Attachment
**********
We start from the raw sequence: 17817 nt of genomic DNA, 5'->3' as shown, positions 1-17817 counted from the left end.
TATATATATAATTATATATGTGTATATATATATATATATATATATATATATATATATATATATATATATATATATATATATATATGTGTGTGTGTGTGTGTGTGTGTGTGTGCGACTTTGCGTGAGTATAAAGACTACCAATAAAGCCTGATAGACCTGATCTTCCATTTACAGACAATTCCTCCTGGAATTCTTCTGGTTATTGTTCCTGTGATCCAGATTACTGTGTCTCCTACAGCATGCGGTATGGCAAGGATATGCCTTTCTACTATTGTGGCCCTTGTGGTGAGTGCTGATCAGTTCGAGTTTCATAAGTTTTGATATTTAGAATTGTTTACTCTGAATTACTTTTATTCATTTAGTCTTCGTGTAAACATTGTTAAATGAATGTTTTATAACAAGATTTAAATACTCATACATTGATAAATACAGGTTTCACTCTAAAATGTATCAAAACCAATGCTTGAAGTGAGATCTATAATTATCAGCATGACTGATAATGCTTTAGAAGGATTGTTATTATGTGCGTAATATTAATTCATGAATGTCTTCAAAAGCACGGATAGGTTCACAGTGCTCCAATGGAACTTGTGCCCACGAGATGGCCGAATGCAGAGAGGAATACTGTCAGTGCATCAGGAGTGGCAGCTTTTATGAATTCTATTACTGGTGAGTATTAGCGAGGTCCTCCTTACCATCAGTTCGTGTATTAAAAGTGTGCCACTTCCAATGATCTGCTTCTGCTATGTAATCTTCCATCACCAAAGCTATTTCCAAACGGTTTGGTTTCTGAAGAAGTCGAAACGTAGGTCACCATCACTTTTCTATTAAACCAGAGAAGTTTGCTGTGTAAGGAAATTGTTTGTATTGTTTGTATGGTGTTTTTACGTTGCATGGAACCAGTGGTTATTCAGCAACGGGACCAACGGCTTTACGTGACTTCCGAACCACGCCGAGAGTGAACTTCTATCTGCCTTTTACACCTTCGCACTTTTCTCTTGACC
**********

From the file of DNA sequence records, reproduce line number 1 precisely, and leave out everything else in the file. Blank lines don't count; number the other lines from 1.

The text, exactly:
We start from the raw sequence: 17817 nt of genomic DNA, 5'->3' as shown, positions 1-17817 counted from the left end.